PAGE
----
Chinese province bordering North Korea, Russia in ‘last ditch’ COVID battle


SHANGHAI (Reuters) -China’s Jilin province was “in a last ditch battle” against COVID-19, according to a senior Communist Party official, as the northeastern region bordering North Korea and Russia accounted for three-quarters of China’s total new cases on Wednesday.

Authorities have called for blanket testing Jilin, with provincial Communist Party secretary Jing Junhai urging health departments to ensure “not a single person is missed”, the official Jilin Daily newspaper reported.

Jilin registered 1,456 new symptomatic COVID-19 community transmissions on March. 15, while new cases totalled 1,860 nationwide, National Health Commission (NHC) data showed.

Though Jilin’s infections had halved compared to a day earlier, it was still over a thousand for a fourth consecutive day, and Jing described the battle to stamp out China’s worst outbreak in two years as having entered a “critical stage”.

The provincial health authority said last week that the current outbreak was triggered by infected people arriving from abroad, without specifying where they had travelled from.

Russia’s far east suffered a recent spike in COVID-19 cases, with new daily infections in Vladivistok, around 100 miles from the Jilin border, peaking in mid-February at over 1,500.

The number of cases in North Korea is unknown, though an independent U.N. human rights investigator has warned that millions of vaccines need to be supplied to avert a humanitarian disaster in the reclusive country.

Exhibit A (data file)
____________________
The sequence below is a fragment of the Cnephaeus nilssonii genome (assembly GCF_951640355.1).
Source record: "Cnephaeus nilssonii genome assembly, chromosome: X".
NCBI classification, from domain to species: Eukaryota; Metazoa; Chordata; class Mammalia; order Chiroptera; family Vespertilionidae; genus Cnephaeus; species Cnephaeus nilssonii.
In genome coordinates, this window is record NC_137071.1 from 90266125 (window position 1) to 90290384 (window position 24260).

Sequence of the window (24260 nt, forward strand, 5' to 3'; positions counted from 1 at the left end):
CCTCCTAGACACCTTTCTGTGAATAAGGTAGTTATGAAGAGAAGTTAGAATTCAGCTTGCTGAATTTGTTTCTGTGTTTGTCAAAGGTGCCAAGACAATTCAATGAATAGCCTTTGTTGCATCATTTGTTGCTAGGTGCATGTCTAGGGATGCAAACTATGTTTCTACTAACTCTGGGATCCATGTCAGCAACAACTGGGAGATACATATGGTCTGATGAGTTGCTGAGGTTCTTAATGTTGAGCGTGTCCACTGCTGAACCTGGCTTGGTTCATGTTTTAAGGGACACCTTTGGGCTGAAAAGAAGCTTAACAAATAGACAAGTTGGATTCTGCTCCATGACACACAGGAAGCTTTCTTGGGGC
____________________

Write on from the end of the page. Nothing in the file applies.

While China’s case numbers are far lower than many other countries have suffered, authorities continue to implement stringent emergency measures as soon as new outbreaks occur.

NHC spokesperson Mi Feng told a regular briefing on Tuesday that the current outbreak had already spread to 28 regions, adding that the situation was “severe and complicated”.

Even regions with relatively few new infections have turned the screws. Shanghai, which saw five new local symptomatic transmissions and nearly 200 domestically transmitted asymptomatic carriers on Tuesday, was mass-testing residents of apartment blocks throughout the city.

State media have staunchly defended China’s “dynamic clearance” COVID-19 controls, with the Communist Party-owned tabloid the Global Times saying in an editorial that China’s achievements “may go down the drain” if controls are relaxed.

But analysts warn that as the cost of containment rises, something may have to give eventually.

“Given Omicron’s very high transmissibility, this tension between containment and economic stabilisation is coming to a head,” said Michael Hirson, China analyst with the Eurasia Group, a U.S. based think-tank.

“In a scenario where China has to maintain the current level of stringency, which seems like the baseline for this year, there will be a significant drag on the economy,” he added.

Since the pandemic began in late 2019, mainland China has recorded 122,456 cases with confirmed symptoms, including both local ones and those arriving from abroad, as of March 15. There were no new deaths, leaving the death toll unchanged at 4,636.

(Reporting by David Stanway, Roxanne Liu and Albee Zhang; Editing by Simon Cameron-Moore)

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